A dependence on the fish and shellfish of the Bay has created a conservation ethic in many Tangier watermen, including Tangier Mayor James “Ooker” Eskridge. Eskridge spoke of the importance of restoration efforts in a time of environmental change, and of preserving natural resources in order to preserve Tangier careers and culture: “A sustainable resource is more important to a waterman than anyone else.”
Access high-resolution images of Tangier Island on the Chesapeake Bay Program Flickr page.
“You’re going to want to take those off for this.” Alicia points to my gloves.
Exposing my hands to the cold – the kind of bitter cold that strikes only in the middle of winter, in the middle of night, in the middle of the Chesapeake Bay – did not seem like something I’d ever “want” to do. Why did I volunteer for this again?
But Alicia Berlin, leader of the Atlantic Seaduck Project, has given me the job of untangling something called a "mist net." The net’s delicate fabric is quick to catch on fabric as we stretch it forty or so feet across the Chesapeake Bay. So I reluctantly shed the gloves, exposing my bare hands to winter’s icy chill.
Alicia and her team hope to capture surf scoters and black scoters in the mist net, and then arm them with GPS-like trackers that allow researchers to monitor the ducks’ migration patterns and feeding habits.
Since sea ducks only visit the Chesapeake Bay in winter, and since they are most active in the pre-dawn hours, Alicia’s team works in the cold darkness to assemble the mist net and trap these vacationing birds.
I quickly realize that unraveling the mist net is the easy job. The other volunteer I’m working with is leaning over the edge of the raft, his bare hands in the water; his headlamp the only source of light to illuminate his task.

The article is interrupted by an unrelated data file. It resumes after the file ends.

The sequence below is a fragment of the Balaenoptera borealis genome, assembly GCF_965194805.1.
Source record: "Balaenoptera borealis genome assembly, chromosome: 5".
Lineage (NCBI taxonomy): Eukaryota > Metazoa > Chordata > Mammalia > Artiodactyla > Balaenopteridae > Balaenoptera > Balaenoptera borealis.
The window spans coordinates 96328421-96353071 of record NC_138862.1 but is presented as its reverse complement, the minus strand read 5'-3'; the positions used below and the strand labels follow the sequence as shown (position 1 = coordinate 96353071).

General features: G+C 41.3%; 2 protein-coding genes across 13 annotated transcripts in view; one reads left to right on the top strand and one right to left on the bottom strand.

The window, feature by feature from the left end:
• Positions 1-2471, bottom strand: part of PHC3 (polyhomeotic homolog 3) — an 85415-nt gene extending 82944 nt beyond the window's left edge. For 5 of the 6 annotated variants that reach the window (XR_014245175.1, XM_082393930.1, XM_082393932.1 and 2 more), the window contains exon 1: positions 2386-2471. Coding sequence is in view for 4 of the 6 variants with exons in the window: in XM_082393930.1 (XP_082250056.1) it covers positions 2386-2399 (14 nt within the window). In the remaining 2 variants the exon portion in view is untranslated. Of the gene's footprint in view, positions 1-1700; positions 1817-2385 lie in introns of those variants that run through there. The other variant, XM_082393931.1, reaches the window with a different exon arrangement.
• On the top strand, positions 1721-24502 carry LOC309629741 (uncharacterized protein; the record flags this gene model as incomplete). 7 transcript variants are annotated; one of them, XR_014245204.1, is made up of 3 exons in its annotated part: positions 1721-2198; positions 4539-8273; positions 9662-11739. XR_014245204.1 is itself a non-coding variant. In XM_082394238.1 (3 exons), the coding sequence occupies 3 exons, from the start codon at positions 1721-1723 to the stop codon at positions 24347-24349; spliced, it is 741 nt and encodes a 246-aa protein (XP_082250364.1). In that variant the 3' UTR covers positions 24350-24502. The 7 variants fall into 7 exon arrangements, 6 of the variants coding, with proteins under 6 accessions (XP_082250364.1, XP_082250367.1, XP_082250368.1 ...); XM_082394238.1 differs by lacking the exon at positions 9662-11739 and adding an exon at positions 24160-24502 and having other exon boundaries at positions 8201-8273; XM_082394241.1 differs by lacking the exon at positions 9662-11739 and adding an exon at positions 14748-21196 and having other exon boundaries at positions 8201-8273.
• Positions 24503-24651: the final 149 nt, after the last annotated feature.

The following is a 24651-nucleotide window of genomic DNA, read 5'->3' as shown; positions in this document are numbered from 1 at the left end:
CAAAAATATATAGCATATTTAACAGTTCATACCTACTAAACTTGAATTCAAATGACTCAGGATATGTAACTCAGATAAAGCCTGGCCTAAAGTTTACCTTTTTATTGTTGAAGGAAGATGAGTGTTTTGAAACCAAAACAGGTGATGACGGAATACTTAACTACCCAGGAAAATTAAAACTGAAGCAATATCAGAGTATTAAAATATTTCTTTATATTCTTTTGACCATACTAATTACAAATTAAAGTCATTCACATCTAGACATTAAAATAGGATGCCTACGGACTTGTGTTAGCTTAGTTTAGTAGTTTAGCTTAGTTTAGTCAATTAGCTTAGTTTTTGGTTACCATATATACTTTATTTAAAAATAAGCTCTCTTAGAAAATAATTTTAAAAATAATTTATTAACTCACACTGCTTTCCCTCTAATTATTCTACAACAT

He’s huffing and puffing and shivering as he pulls our raft along the anchor line, waiting for me to untangle the net above him before we can move forward. I stand nearly on top of him, praying I don't trip and fall overboard into the black, bone-chilling water just a foot below us. It’s so cold I can smell it.
Minutes later, we’re staring at our end product: what looks like a large volleyball net floating in the middle of the water, surrounded by two dozen decoys (plastic fake ducks) bobbling on the frigid waves. The darkness is turning gray, so we rush to our second location and set ourselves on repeat.
Once we finish our setup, there’s nothing left to do but wait. I try to force myself to stay alert – to listen for ducks calling, to search the horizon for flying silhouettes coming towards our decoys – but I can't. The frosty weather is numbing every part of my body, even though I’m wearing a ridiculous-looking "survival suit," a garment reminiscent of Randy's snow suit in A Christmas Story.
I’m not the only one who’s falling asleep sitting up. I met Alicia and her team on the Eastern Shore at 1 a.m., giving me just three hours of sleep. The more consistent volunteers are completely exhausted, pulling all-nighters followed by eight-hour work days. This collective sleep deprivation leads to an interestingly honest team dynamic and contributes to a plethora of freak accidents. (Alicia somehow drove our boat directly into a mist net just minutes after we had set it up.)
One can only hope that our lack of sleep will pays off, but not a single duck has flown into the mist nets all week. Perhaps tonight will make up for team’s previous disappointments.
Apparently, mist netting isn’t the most effective technique to capture sea ducks. According to Alicia, night lighting is far more successful. A team goes out on the water in the middle of the night, preferably in rainy weather, and shines flood lights on the water to locate ducks. Volunteers then capture the unsuspecting ducks in nets.